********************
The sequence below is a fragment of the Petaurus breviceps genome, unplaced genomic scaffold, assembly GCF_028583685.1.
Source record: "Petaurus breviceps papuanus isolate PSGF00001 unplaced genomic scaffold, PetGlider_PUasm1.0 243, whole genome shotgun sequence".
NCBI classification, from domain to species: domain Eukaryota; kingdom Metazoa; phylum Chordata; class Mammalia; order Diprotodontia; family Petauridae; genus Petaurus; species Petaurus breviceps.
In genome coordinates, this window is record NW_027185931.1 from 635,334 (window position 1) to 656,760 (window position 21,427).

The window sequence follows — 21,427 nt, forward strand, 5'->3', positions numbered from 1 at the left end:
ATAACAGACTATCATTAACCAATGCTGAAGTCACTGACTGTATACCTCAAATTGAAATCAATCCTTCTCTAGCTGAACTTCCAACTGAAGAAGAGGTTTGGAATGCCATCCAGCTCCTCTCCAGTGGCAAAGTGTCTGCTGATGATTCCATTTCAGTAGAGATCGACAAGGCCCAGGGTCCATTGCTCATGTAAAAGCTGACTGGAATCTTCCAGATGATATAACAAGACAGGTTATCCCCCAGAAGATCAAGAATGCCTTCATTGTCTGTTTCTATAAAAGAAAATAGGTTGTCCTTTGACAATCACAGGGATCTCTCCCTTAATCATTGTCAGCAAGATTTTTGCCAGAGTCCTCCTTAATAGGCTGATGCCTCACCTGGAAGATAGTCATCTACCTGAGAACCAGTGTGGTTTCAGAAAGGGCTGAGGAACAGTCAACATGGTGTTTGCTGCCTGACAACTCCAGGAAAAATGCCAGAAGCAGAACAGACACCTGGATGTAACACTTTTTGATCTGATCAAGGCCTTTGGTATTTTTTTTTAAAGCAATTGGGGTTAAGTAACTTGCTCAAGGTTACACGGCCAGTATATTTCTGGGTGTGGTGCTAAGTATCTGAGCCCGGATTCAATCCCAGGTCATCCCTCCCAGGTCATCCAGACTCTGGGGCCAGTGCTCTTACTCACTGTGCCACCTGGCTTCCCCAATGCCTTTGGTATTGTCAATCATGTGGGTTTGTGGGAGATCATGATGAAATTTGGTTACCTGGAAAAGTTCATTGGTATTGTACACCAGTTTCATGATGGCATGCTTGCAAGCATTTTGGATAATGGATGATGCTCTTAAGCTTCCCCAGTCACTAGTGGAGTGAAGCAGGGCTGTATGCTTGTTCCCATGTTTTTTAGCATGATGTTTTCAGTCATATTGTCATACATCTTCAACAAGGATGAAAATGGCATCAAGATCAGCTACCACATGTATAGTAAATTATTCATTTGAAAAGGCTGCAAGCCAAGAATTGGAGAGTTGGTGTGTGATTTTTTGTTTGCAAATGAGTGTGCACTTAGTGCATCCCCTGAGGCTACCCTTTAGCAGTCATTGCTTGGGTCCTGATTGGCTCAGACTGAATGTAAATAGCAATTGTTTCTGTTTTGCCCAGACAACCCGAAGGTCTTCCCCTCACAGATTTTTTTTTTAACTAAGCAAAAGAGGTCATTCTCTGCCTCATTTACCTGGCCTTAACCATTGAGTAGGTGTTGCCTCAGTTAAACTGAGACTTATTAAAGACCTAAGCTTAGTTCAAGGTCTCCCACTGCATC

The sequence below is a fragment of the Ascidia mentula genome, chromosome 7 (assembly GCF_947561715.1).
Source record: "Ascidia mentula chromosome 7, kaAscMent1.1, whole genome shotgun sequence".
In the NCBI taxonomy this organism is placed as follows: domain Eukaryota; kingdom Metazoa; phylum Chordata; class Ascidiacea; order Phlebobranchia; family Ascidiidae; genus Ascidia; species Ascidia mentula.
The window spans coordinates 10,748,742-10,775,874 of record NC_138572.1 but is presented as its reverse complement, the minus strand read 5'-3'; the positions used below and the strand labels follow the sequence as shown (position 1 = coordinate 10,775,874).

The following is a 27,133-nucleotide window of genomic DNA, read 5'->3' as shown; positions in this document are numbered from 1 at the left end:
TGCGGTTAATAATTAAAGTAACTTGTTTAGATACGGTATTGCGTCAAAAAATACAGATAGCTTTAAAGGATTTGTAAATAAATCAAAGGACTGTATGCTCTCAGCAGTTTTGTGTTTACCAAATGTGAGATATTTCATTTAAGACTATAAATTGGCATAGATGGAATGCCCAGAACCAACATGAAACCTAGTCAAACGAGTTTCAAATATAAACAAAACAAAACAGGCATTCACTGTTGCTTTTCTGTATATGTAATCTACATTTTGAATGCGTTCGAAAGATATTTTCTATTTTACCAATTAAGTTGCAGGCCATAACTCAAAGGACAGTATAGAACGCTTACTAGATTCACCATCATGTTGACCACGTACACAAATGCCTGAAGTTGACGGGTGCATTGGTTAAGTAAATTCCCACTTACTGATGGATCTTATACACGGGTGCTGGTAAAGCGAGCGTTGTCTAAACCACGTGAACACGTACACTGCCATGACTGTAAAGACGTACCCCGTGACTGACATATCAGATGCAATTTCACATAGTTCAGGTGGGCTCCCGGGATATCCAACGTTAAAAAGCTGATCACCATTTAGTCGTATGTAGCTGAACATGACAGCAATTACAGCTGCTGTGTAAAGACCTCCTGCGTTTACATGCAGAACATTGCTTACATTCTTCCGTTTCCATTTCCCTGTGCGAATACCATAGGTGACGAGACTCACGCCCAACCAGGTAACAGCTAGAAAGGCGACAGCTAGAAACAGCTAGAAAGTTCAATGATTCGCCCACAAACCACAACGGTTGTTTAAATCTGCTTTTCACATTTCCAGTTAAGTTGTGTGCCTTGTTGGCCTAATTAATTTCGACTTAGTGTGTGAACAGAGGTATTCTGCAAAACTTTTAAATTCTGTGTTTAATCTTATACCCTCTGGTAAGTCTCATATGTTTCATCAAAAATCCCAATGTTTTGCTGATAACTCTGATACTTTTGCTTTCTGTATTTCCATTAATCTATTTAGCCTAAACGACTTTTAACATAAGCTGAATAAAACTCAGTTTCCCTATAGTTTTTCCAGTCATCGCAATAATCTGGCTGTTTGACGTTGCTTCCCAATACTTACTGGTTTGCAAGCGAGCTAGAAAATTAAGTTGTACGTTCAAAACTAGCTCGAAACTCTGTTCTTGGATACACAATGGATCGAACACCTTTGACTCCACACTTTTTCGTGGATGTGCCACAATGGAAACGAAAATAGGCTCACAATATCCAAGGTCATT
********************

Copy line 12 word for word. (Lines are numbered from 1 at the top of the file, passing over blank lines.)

TGCGGTTAATAATTAAAGTAACTTGTTTAGATACGGTATTGCGTCAAAAAATACAGATAGCTTTAAAGGATTTGTAAATAAATCAAAGGACTGTATGCTCTCAGCAGTTTTGTGTTTACCAAATGTGAGATATTTCATTTAAGACTATAAATTGGCATAGATGGAATGCCCAGAACCAACATGAAACCTAGTCAAACGAGTTTCAAATATAAACAAAACAAAACAGGCATTCACTGTTGCTTTTCTGTATATGTAATCTACATTTTGAATGCGTTCGAAAGATATTTTCTATTTTACCAATTAAGTTGCAGGCCATAACTCAAAGGACAGTATAGAACGCTTACTAGATTCACCATCATGTTGACCACGTACACAAATGCCTGAAGTTGACGGGTGCATTGGTTAAGTAAATTCCCACTTACTGATGGATCTTATACACGGGTGCTGGTAAAGCGAGCGTTGTCTAAACCACGTGAACACGTACACTGCCATGACTGTAAAGACGTACCCCGTGACTGACATATCAGATGCAATTTCACATAGTTCAGGTGGGCTCCCGGGATATCCAACGTTAAAAAGCTGATCACCATTTAGTCGTATGTAGCTGAACATGACAGCAATTACAGCTGCTGTGTAAAGACCTCCTGCGTTTACATGCAGAACATTGCTTACATTCTTCCGTTTCCATTTCCCTGTGCGAATACCATAGGTGACGAGACTCACGCCCAACCAGGTAACAGCTAGAAAGGCGACAGCTAGAAACAGCTAGAAAGTTCAATGATTCGCCCACAAACCACAACGGTTGTTTAAATCTGCTTTTCACATTTCCAGTTAAGTTGTGTGCCTTGTTGGCCTAATTAATTTCGACTTAGTGTGTGAACAGAGGTATTCTGCAAAACTTTTAAATTCTGTGTTTAATCTTATACCCTCTGGTAAGTCTCATATGTTTCATCAAAAATCCCAATGTTTTGCTGATAACTCTGATACTTTTGCTTTCTGTATTTCCATTAATCTATTTAGCCTAAACGACTTTTAACATAAGCTGAATAAAACTCAGTTTCCCTATAGTTTTTCCAGTCATCGCAATAATCTGGCTGTTTGACGTTGCTTCCCAATACTTACTGGTTTGCAAGCGAGCTAGAAAATTAAGTTGTACGTTCAAAACTAGCTCGAAACTCTGTTCTTGGATACACAATGGATCGAACACCTTTGACTCCACACTTTTTCGTGGATGTGCCACAATGGAAACGAAAATAGGCTCACAATATCCAAGGTCATT